Expensive mayoral race in San Jose heats up as Election Day nears

Candidates in San Jose’s mayoral race are working to get out the vote this long holiday weekend.

If any candidate gets more than 50 percent of the vote in the primary election on June 7 that person is immediately elected and does not have to run again in November’s general election.

At the Willow Glen campaign headquarters of Cindy Chavez, volunteer Star Iverson was busy working on Friday to get out of the vote.

"I am just going to go over a few of Cindy’s many accomplishments," Iverson said to one voter.

Getting out the vote is a key goal of all the candidates.

"It feels like it is going great," said candidate Cindy Chavez.

Chavez, a current member of the Santa Clara County Board of Supervisors and a former city council member, is currently the top spender in a race that has already topped $2 million dollars between all the candidates. She has spent $782,000, according to the latest campaign finance reports.

"As a candidate people will tell you their hopes and their aspirations not just for their city but for their families," Chavez said.

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Chavez said she is noticing some changes in this year’s campaign cycle. With COVID-related shifts at work and at home, engagement on social media, and through virtual forums, is now just as widely accepted as the old-fashioned campaign rally.

"But there is a balance," Chavez said. "And the balance is that, as a candidate for a city of a million people, you want to be able to talk to as many people as possible and the one benefit to Zoom is that you are able to have a 30-minute conversation with someone – just like as if it was face to face – but you have many, many of them in a day," Chavez said.

All the way across town in the city’s Evergreen neighborhood city council member Raul Peralez was out canvassing with his wife and his parents.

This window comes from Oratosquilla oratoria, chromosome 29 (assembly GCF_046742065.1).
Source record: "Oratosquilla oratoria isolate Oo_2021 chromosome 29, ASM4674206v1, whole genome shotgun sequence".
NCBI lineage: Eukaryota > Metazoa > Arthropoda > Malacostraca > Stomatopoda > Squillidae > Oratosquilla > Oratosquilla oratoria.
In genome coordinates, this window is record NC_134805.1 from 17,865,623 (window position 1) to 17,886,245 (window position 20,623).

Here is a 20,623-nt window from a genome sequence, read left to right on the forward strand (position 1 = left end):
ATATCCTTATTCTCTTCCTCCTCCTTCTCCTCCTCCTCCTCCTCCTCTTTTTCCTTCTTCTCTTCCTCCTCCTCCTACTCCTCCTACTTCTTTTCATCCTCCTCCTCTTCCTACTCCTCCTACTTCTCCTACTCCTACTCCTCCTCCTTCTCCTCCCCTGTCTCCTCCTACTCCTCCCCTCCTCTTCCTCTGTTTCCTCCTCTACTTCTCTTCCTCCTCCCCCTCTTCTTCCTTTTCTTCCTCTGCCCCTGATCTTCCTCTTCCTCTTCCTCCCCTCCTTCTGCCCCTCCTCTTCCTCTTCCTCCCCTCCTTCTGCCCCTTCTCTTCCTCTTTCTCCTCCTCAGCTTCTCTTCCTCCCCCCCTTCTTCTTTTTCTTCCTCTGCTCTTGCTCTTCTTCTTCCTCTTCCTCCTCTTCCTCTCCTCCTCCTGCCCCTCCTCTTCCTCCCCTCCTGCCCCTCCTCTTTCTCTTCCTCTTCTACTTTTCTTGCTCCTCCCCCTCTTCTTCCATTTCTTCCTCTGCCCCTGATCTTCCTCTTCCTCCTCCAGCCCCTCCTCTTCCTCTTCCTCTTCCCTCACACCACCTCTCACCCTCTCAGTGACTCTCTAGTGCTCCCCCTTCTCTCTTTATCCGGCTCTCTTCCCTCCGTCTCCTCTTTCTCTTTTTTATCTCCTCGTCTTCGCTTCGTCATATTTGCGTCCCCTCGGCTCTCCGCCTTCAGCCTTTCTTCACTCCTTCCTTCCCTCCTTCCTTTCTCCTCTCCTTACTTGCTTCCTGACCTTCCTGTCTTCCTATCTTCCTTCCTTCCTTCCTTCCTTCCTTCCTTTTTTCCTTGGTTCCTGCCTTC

He says going to door-to-door can initially startle some voters.

"But I would say it is a very warm response as soon as we tell them – ‘Hey, I am running for mayor,’" Peralez said.

Peralez says hearing directly from voters is a huge benefit.

"The reality is coming out and canvassing going to door-to-door you get a sense of the community that you do not get at city hall," Peralez said.

"Not every voter is going to call their council member or the mayor and tell them about the challenges that they are having, so we come out here and have these one-on-one conversations you absolutely learn about the needs of the entire community," he said.

The top candidates are all current elected officeholders, including city councilman Matt Mahan who checks in at number two on the expenditures list at more than $712,000, according to the latest campaign finance reports. Council member Dev Davis has spent about $219,000 so far.

In a city as large and diverse as San Jose, all the candidates know they have a lot of work in front of them and voters are paying attention to the issues.

"We are running third place on fundraising, meaning we are not going to be able to run as many TV ads or mail pieces so where we can make up the difference is what we are doing today," Peralez said.

Peralez has spent about $327,000, according to his most recent campaign finance report.

Chavez says voters are very in tune with the issues.

"People are engaged in that they know there are specific problems they want to deal with, they have thought about the solutions, they want to talk to you not just about the problem but their ideas about how to solve them," Chavez said.

One thing the next mayor of San Jose does not know is how long the term will last. If voters also pass Measure B, that would align the mayoral elections with presidential elections, and the winner this year will have to run again in 2024.